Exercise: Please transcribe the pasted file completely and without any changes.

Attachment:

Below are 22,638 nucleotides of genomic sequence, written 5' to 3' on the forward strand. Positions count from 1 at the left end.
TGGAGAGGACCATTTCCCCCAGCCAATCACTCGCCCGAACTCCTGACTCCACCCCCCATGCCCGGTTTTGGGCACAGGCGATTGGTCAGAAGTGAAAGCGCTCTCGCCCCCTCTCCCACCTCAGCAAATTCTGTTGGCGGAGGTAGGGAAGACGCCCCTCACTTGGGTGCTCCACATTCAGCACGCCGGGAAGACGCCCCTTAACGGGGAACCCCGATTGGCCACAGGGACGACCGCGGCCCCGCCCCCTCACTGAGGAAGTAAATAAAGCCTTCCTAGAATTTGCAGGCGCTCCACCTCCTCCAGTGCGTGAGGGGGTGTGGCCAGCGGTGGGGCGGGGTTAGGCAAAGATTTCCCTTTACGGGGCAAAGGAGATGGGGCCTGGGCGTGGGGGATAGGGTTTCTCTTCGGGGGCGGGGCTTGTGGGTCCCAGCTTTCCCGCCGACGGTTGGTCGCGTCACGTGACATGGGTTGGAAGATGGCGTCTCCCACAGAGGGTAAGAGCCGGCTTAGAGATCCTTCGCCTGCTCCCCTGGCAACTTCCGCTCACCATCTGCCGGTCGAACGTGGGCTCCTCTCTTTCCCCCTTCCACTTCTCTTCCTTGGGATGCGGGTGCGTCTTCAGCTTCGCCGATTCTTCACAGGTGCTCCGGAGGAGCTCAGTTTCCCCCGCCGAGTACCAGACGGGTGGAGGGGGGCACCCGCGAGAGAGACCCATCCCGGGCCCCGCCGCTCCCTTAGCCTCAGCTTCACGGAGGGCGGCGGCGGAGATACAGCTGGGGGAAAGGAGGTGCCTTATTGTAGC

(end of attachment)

Below are 22,638 nucleotides of genomic sequence, written 5' to 3' on the forward strand. Positions count from 1 at the left end.
TGGAGAGGACCATTTCCCCCAGCCAATCACTCGCCCGAACTCCTGACTCCACCCCCCATGCCCGGTTTTGGGCACAGGCGATTGGTCAGAAGTGAAAGCGCTCTCGCCCCCTCTCCCACCTCAGCAAATTCTGTTGGCGGAGGTAGGGAAGACGCCCCTCACTTGGGTGCTCCACATTCAGCACGCCGGGAAGACGCCCCTTAACGGGGAACCCCGATTGGCCACAGGGACGACCGCGGCCCCGCCCCCTCACTGAGGAAGTAAATAAAGCCTTCCTAGAATTTGCAGGCGCTCCACCTCCTCCAGTGCGTGAGGGGGTGTGGCCAGCGGTGGGGCGGGGTTAGGCAAAGATTTCCCTTTACGGGGCAAAGGAGATGGGGCCTGGGCGTGGGGGATAGGGTTTCTCTTCGGGGGCGGGGCTTGTGGGTCCCAGCTTTCCCGCCGACGGTTGGTCGCGTCACGTGACATGGGTTGGAAGATGGCGTCTCCCACAGAGGGTAAGAGCCGGCTTAGAGATCCTTCGCCTGCTCCCCTGGCAACTTCCGCTCACCATCTGCCGGTCGAACGTGGGCTCCTCTCTTTCCCCCTTCCACTTCTCTTCCTTGGGATGCGGGTGCGTCTTCAGCTTCGCCGATTCTTCACAGGTGCTCCGGAGGAGCTCAGTTTCCCCCGCCGAGTACCAGACGGGTGGAGGGGGGCACCCGCGAGAGAGACCCATCCCGGGCCCCGCCGCTCCCTTAGCCTCAGCTTCACGGAGGGCGGCGGCGGAGATACAGCTGGGGGAAAGGAGGTGCCTTATTGTAGC